“Hidden in private woodland above Knysna’s lagoons, 14 eco-chic treehouses with 2 fine restaurants and freshwater pools”
The treehouse cabins are built on raised platforms and scattered throughout the forest-reserve. They each have bedroom, sitting area and a bathroom, all of which have tinted windows looking straight into the trees, plus a private terrace. The Classic Tree Suites have a natural African-chic look - hand-woven coir carpets, cane partitions, animal-skin rugs, wood-beamed ceilings - while the Upper Tree Camps have the added luxury of an alfresco sunken Jacuzzi bathtub. The Moroccan Suites have huge four-posters and vivid Moorish fabrics.
The gorgeous bathrooms come with a heated towel rail, fluffy towels, a double shower and best of all, a huge bathtub next to fabulous picture windows which look out to the forest; you can often spot monkeys while you soak. No surprise that Phantom Forest has some of the cleanest guests around!
We spend the rest of our relaxation time out on our private deck, where there’s wooden seating, a birding book and an in-house checklist for ticking off the 100+ local species. It’s a great spot to unwind and I fell to thinking, à la Gary Larson, how the birds might enjoy a similar checklist for humans: pale-faced Londoner, orange-breasted Teutonic sunbird, the lesser-spotted honeymooner…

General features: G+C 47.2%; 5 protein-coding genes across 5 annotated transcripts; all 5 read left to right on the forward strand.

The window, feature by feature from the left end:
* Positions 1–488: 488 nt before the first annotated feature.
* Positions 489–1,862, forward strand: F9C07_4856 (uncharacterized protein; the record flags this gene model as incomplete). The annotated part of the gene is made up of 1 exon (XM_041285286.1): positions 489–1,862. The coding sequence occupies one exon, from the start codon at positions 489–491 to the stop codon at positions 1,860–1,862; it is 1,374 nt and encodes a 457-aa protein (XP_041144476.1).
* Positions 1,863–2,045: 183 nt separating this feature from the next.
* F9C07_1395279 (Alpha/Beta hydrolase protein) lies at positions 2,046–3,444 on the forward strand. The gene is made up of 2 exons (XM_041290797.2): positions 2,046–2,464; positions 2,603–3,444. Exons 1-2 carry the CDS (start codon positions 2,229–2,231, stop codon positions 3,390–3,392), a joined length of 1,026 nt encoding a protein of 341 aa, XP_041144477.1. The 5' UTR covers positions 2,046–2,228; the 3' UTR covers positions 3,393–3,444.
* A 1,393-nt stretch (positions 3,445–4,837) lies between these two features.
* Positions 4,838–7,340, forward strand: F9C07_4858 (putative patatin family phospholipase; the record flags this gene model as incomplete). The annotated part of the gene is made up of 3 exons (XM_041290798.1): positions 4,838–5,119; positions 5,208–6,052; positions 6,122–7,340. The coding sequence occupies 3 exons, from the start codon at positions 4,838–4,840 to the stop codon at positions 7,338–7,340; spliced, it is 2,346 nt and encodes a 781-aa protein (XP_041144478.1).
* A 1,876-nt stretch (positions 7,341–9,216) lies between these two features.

Wander along a raised walkway to the Eyrie lounge and bar, where you can enjoy light meals throughout the day, and sip pre-dinner cocktails. When the chefs are ready for you, you’ll be escorted to the thatched Boma restaurant.
We enjoyed a thick, tangy soup of carrot, coriander and orange; a tender ostrich fillet (tastes like gamey beef) with grilled vegetables and a surprisingly uncloying peanut sauce; and fruit sorbets to finish off. We washed it down with a plummy Good Hope 97 Cabernet Sauvignon, and then chatted to other guests around the fire. A lovely evening, and well worth the cost, though vegetarians may find their options less impressive.
The Moroccan-inspired Chutzpah restaurant opens for groups of 12 or more. It offers North African specialities; mezzes (pine nut and sultana dolmades, cinnamon and almonds filos), light fish courses, palate-cleansing frozen fruit, and meaty tagines with fragrant spices, pomegranates and apricots.
Knysna’s waterfront restaurants are also charming. Try the Knysna Oyster Company’s decadently slurpy oysters (both wild and farmed), or The East Head Café’s fish and chips (a firm favourite) while enjoying stunning views of the lagoon mouth. If you’re heading out on an activity straight from the reserve, a picnic can be provided.